Though Andy Harris grew up in San Diego, he spent many years eating barbecue in his father's home state of Texas and since his teens, has been working to perfect his own barbecue skills. A vet of the music industry, Harris was able to travel the country sampling some of the best of barbecue and in 2010, decided to turn his hobby into a successful catering business. Five years later, with the blessing of his wife, with whom he owns a music management and marketing company, he did a short, four week test run of a sit-down eatery around the corner from Thorn Street Brewery. Last month, Harris opened a more permanent home for Grand Ole BBQ Y Asado in the same North Park space where the all-outdoor dining room, a casual cluster of picnic tables under rows of strung lights, feels straight out of Austin. So does the BYOB policy.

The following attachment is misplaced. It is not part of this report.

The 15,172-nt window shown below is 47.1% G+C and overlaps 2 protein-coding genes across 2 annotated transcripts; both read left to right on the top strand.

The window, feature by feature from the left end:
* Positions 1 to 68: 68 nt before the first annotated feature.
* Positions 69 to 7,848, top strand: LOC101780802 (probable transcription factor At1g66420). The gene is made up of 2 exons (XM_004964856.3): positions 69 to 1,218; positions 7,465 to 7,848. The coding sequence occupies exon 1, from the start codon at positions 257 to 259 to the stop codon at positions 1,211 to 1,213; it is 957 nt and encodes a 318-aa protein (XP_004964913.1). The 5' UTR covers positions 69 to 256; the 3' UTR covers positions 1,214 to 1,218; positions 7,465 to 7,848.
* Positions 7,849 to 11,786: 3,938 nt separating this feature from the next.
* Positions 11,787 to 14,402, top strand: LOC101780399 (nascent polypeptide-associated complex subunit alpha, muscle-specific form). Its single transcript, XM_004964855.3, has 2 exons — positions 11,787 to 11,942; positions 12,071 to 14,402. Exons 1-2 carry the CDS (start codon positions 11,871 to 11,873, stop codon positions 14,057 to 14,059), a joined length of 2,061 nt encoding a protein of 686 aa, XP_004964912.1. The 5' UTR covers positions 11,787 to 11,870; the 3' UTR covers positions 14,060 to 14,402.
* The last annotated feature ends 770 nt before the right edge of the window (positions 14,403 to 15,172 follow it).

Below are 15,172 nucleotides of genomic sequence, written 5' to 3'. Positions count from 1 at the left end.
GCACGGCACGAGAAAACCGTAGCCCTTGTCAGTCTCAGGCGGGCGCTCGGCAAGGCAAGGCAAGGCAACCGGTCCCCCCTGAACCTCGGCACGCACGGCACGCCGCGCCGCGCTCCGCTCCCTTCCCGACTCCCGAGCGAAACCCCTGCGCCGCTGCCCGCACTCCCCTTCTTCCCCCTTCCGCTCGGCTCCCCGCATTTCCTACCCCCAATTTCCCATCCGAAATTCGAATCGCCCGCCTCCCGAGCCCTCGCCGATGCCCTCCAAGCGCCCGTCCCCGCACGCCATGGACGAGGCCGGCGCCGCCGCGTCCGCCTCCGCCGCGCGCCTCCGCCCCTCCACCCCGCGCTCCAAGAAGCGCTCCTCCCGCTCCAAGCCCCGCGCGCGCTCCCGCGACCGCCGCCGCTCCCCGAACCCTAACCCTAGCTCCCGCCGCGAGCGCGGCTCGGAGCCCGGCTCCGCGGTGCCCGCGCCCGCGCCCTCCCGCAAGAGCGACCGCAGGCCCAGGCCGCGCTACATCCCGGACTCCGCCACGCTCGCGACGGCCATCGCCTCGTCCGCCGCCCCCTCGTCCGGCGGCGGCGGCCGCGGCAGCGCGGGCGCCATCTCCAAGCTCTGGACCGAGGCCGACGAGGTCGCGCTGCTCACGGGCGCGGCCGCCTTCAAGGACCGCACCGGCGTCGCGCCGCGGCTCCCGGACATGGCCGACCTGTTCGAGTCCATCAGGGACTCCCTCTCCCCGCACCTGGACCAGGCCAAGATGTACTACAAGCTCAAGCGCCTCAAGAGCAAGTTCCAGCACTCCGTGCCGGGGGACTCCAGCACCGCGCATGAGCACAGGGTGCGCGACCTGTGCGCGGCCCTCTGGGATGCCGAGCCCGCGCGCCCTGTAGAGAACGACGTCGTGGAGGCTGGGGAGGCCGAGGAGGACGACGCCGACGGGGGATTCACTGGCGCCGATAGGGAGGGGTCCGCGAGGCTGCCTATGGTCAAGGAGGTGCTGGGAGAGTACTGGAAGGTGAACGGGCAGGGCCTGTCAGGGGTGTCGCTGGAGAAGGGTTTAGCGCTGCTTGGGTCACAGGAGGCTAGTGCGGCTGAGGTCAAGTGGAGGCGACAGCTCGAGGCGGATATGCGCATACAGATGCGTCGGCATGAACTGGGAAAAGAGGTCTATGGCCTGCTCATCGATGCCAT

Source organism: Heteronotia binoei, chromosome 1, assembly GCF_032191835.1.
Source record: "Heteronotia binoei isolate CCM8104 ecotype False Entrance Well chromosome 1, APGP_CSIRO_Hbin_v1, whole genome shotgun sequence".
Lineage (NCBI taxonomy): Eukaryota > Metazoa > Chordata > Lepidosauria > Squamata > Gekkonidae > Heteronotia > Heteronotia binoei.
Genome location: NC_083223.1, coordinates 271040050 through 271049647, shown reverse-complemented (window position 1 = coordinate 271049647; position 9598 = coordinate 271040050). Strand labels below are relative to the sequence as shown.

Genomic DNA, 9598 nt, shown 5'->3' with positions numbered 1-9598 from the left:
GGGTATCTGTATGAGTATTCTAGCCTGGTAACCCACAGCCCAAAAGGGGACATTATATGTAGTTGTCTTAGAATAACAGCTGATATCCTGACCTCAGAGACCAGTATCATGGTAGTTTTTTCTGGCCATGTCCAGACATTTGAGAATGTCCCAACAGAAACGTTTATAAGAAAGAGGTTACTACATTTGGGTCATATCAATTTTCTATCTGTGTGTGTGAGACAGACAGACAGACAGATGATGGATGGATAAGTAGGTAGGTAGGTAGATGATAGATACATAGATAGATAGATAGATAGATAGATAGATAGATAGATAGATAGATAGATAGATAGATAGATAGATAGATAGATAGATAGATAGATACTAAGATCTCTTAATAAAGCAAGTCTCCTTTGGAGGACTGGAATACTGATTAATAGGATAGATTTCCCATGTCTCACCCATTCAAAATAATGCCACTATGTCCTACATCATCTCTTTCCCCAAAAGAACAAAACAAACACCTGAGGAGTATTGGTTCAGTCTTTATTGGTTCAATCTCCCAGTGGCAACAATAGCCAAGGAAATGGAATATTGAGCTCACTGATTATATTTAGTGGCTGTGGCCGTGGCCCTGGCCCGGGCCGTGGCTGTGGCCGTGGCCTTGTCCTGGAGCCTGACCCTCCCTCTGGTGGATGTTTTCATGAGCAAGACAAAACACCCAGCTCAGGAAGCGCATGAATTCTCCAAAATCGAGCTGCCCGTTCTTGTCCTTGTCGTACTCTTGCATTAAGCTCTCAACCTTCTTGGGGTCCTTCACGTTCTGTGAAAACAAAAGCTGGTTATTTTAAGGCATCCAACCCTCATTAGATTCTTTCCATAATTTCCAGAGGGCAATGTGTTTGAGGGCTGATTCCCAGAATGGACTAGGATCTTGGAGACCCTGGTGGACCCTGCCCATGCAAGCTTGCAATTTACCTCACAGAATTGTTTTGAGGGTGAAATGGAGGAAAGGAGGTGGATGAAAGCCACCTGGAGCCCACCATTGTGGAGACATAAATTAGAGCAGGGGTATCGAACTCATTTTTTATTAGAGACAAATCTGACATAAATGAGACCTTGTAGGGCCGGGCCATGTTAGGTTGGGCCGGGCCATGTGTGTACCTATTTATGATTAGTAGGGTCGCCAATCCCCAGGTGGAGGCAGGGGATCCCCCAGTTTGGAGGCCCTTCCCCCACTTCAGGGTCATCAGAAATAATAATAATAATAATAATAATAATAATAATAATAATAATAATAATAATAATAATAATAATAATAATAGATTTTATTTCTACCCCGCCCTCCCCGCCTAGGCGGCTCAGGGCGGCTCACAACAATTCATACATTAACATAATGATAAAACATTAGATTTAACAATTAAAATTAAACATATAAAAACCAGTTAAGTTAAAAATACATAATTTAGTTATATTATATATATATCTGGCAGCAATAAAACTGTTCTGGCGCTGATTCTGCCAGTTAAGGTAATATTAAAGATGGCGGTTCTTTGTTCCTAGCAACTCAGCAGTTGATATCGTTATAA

Open from noon to 4:30 p.m. for lunch and dinner from 5:30 p.m. to 8:30 p.m. Wednesday through Saturday and from noon to 6 p.m. on Sunday (unless they sell out), Grand Ole BBQ's specialty is Central Texas barbecue, the result of a 15 hour process that employs a 20-foot-long smoker named 'LBJ' and uses local white oak, the closest approximation to the wood used in Texas; brisket (only available at dinner) and turkey are Harris' signatures, but the menu also includes spare ribs, pulled pork and hefty beef ribs. He also grew up with relations from Argentina, so Sundays are reserved for the traditional celebration of seared meat known as asado, a chimichurri-doused feast of skirt steak, whole chickens, lamb, blood sausage, tri tip and fresh chorizo, which Harris has made according to his recipe by the neighboring Parkside Market. Harris told Eater that he may eventually expand his meat offerings to smoked prime rib and a Central Texas pork chop.